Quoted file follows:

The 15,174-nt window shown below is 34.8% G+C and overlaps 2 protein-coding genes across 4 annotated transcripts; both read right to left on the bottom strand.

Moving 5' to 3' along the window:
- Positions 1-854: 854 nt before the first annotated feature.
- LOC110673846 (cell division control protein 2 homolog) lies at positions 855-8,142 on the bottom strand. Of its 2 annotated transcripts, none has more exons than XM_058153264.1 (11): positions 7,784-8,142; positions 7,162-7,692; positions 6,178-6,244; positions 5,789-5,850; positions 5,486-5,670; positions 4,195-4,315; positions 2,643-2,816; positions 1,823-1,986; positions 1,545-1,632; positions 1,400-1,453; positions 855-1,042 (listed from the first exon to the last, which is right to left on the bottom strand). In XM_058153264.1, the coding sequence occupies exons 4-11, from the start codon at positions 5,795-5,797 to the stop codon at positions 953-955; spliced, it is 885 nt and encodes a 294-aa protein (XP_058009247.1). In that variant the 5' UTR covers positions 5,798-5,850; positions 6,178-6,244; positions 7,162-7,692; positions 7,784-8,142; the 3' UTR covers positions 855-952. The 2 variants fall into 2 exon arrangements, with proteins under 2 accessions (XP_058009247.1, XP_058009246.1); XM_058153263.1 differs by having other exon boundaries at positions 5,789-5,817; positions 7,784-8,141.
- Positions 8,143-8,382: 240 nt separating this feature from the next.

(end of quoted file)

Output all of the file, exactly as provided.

The 15,174-nt window shown below is 34.8% G+C and overlaps 2 protein-coding genes across 4 annotated transcripts; both read right to left on the bottom strand.

Moving 5' to 3' along the window:
- Positions 1-854: 854 nt before the first annotated feature.
- LOC110673846 (cell division control protein 2 homolog) lies at positions 855-8,142 on the bottom strand. Of its 2 annotated transcripts, none has more exons than XM_058153264.1 (11): positions 7,784-8,142; positions 7,162-7,692; positions 6,178-6,244; positions 5,789-5,850; positions 5,486-5,670; positions 4,195-4,315; positions 2,643-2,816; positions 1,823-1,986; positions 1,545-1,632; positions 1,400-1,453; positions 855-1,042 (listed from the first exon to the last, which is right to left on the bottom strand). In XM_058153264.1, the coding sequence occupies exons 4-11, from the start codon at positions 5,795-5,797 to the stop codon at positions 953-955; spliced, it is 885 nt and encodes a 294-aa protein (XP_058009247.1). In that variant the 5' UTR covers positions 5,798-5,850; positions 6,178-6,244; positions 7,162-7,692; positions 7,784-8,142; the 3' UTR covers positions 855-952. The 2 variants fall into 2 exon arrangements, with proteins under 2 accessions (XP_058009247.1, XP_058009246.1); XM_058153263.1 differs by having other exon boundaries at positions 5,789-5,817; positions 7,784-8,141.
- Positions 8,143-8,382: 240 nt separating this feature from the next.